Jim Walsh Jr.’s name always will be linked with some of the best athletes, coaches and contributors to sports in the Coastal Empire.
Monday night was a chance for the former Bradwell Institute football coach to reflect on his legacy during his induction into the Greater Savannah Athletic Hall of Fame.
“I want to thank the committee for considering me and also selecting me to be a member of the Class of 2015,” Walsh said. “There are so many people for me to thank tonight. I especially want to thank my family: my wife Becky, son Jake, and daughter Erin Gregos for their support. I also want to thank my parents, especially my mom for how well she raised all six of us and the fact that she saved me from my dad, who just happened to be coach Walsh, the head football coach at Benedictine.”
The ceremony also focused on Walsh’s time as a player at Benedictine and when he became one of the most consistent, respected offensive linemen at the University of South Carolina. During the 1984 season, playing as an independent, USC went 9-0 with victories over Georgia, Pittsburgh, Notre Dame and Clemson. Carolina rose to No. 2 in the rankings, but a late loss to Navy dropped the Gamecocks to No. 9, costing them any possibility to play for a national championship.
Selected for the Gator Bowl, USC fell to Oklahoma State 21-14 when the Cowboys were led by star running back Thurman Thomas and coach Jimmy Johnson.
Walsh was drafted by the United States Football League’s Tampa Bay Bandits, who were coached by Steve Spurrier. However, due to nagging injuries, Walsh ended up leaving the Bandits after a short time with the franchise.
After leaving professional football, Walsh went on to coach the defensive line at Western Kentucky University and later led Savannah Sol C. Johnson High School to the playoff. In fact, Walsh shared Monday’s night honor with one of his players, Johnson High School and Clemson standout Terry Bryant.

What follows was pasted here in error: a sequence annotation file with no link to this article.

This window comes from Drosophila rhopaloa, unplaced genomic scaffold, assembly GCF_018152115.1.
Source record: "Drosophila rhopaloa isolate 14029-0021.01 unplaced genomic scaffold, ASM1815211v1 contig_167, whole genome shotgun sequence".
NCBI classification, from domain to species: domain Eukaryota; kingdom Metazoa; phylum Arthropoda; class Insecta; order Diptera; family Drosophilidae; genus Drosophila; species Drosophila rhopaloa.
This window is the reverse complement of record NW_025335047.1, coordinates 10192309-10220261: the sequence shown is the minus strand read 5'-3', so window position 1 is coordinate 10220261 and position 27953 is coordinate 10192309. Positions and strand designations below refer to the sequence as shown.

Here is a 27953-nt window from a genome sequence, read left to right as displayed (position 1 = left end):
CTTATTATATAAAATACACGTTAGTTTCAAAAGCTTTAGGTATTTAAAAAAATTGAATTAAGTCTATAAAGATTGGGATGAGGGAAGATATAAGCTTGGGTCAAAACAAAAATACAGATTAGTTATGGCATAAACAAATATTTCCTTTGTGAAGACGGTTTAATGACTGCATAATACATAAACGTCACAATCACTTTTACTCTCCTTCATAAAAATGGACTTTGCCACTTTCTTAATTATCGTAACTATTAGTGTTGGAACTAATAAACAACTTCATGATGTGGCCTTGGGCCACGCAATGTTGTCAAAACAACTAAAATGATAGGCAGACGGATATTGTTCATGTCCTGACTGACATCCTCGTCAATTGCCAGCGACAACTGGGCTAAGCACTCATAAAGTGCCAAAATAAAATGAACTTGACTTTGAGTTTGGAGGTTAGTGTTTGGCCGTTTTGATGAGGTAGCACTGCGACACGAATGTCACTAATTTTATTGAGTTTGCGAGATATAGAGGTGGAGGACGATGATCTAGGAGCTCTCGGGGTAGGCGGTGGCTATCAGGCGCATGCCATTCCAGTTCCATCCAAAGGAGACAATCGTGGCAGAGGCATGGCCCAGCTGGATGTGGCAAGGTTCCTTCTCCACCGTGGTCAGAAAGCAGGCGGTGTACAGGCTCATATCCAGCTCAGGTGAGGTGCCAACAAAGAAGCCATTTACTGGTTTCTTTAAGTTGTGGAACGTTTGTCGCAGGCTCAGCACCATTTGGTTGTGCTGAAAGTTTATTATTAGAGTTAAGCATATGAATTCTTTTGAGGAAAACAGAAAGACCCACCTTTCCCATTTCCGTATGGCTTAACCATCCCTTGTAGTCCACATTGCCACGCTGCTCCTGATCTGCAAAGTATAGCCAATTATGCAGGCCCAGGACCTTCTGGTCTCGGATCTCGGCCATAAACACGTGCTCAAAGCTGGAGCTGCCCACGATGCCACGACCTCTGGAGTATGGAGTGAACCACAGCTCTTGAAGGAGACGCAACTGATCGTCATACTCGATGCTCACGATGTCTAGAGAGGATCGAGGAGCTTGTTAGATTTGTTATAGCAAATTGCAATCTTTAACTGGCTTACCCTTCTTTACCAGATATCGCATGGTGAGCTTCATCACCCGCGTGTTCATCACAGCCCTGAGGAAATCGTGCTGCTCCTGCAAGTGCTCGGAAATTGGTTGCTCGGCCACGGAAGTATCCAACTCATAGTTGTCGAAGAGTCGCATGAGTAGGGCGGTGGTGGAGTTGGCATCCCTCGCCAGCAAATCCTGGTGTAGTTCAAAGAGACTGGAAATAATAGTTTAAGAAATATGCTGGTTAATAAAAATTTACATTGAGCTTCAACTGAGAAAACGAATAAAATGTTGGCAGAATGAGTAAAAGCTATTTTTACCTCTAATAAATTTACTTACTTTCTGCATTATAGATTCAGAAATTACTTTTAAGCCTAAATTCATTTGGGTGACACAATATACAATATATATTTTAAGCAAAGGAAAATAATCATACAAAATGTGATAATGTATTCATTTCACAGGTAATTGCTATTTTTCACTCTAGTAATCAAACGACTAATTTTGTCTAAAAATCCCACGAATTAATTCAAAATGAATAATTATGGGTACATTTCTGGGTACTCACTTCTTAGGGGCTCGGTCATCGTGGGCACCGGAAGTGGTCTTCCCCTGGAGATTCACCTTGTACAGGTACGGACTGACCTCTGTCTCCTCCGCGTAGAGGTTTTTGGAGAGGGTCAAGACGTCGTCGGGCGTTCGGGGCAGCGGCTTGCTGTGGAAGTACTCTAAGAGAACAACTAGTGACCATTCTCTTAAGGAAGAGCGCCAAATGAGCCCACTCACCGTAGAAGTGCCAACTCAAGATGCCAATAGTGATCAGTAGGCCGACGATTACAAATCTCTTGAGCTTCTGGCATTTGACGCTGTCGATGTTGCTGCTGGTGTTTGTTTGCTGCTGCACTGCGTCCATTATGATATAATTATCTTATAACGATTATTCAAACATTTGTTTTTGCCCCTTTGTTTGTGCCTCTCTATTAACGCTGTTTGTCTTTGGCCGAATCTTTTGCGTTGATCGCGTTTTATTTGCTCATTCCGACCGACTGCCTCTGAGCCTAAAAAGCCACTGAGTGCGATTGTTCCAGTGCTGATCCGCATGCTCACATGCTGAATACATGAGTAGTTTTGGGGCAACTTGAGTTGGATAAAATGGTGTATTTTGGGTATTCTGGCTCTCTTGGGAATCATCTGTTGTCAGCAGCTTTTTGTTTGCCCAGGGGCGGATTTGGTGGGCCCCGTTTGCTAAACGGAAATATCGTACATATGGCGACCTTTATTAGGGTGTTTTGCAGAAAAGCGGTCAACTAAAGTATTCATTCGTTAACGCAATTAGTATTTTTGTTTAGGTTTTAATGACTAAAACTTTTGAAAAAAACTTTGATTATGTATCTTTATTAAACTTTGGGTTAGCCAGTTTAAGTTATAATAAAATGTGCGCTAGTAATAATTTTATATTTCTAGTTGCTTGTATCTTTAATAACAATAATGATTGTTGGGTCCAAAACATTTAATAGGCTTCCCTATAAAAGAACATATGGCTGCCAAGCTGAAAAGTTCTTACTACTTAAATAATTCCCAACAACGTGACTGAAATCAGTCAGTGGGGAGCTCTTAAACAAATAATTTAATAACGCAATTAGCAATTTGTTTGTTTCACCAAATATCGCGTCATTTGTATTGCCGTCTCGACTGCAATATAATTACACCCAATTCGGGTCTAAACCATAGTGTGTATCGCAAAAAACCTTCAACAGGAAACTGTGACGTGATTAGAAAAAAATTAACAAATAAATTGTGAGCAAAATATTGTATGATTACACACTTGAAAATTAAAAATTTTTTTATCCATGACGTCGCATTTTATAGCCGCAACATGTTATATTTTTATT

While WTOC Anchor Sonny Dixon was introducing Walsh and going through the many awards that he received as a prep and college player, Walsh reminded the audience that he was converted to the offensive line at USC.
“One person that I certainly have to thank is my offensive line coach at South Carolina,” he said. “I was originally signed as linebacker and thought that’s where I would end up playing, but I gained some weight during my freshman so I got promoted to the offensive line. My coaches were patient with me at first because it was slow going early, but I figured it out and really started to enjoy playing offensive line.”
Learning the game as a player and later as a coach from his father has meant a lot to Walsh.
“I learned a lot about being a good football player and good football coach from my dad. He taught me how to understand players better and to give a player a tongue-lashing to when they needed, just like he gave me a few when I needed it,” Walsh said.
Walsh spent the majority of his coaching career at Bradwell Institute before going to AAAAAA powerhouse Peachtree Ridge High School to coach the running backs.
Longtime Bradwell coaches Rhett Hellgren — and his wife Judy, a former Liberty County administrator — DeAndre Davis and Lindsay Guyett Martin; and current Liberty County Board of Education member Carol Guyett were present for Walsh’s induction. Walsh also coached Davis during his time at Savannah Johnson.
“I hope that I have been able to help the kids I have coached in the same way that my coaches have helped me become a better player and person. Thank you so much for this honor tonight,” Walsh said.